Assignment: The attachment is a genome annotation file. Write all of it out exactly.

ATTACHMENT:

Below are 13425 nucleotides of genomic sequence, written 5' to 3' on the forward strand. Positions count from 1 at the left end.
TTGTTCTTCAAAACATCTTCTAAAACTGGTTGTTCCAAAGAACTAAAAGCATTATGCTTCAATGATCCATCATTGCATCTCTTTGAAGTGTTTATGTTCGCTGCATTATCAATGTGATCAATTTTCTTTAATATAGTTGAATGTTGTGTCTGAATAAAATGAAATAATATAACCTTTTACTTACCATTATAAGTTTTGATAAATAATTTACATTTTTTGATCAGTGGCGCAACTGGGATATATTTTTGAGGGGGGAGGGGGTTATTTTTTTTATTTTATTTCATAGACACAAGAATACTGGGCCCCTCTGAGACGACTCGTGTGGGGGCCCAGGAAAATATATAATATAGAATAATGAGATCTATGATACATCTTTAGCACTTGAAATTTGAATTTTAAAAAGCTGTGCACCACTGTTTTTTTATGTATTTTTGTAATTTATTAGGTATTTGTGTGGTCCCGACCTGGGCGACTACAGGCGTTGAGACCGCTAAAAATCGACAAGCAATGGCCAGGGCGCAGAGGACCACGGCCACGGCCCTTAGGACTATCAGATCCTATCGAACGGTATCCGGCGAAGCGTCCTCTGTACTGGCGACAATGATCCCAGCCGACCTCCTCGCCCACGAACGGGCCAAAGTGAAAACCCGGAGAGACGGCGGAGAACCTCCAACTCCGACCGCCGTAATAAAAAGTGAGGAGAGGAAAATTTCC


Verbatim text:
Below are 13425 nucleotides of genomic sequence, written 5' to 3' on the forward strand. Positions count from 1 at the left end.
TTGTTCTTCAAAACATCTTCTAAAACTGGTTGTTCCAAAGAACTAAAAGCATTATGCTTCAATGATCCATCATTGCATCTCTTTGAAGTGTTTATGTTCGCTGCATTATCAATGTGATCAATTTTCTTTAATATAGTTGAATGTTGTGTCTGAATAAAATGAAATAATATAACCTTTTACTTACCATTATAAGTTTTGATAAATAATTTACATTTTTTGATCAGTGGCGCAACTGGGATATATTTTTGAGGGGGGAGGGGGTTATTTTTTTTATTTTATTTCATAGACACAAGAATACTGGGCCCCTCTGAGACGACTCGTGTGGGGGCCCAGGAAAATATATAATATAGAATAATGAGATCTATGATACATCTTTAGCACTTGAAATTTGAATTTTAAAAAGCTGTGCACCACTGTTTTTTTATGTATTTTTGTAATTTATTAGGTATTTGTGTGGTCCCGACCTGGGCGACTACAGGCGTTGAGACCGCTAAAAATCGACAAGCAATGGCCAGGGCGCAGAGGACCACGGCCACGGCCCTTAGGACTATCAGATCCTATCGAACGGTATCCGGCGAAGCGTCCTCTGTACTGGCGACAATGATCCCAGCCGACCTCCTCGCCCACGAACGGGCCAAAGTGAAAACCCGGAGAGACGGCGGAGAACCTCCAACTCCGACCGCCGTAATAAAAAGTGAGGAGAGGAAAATTTCC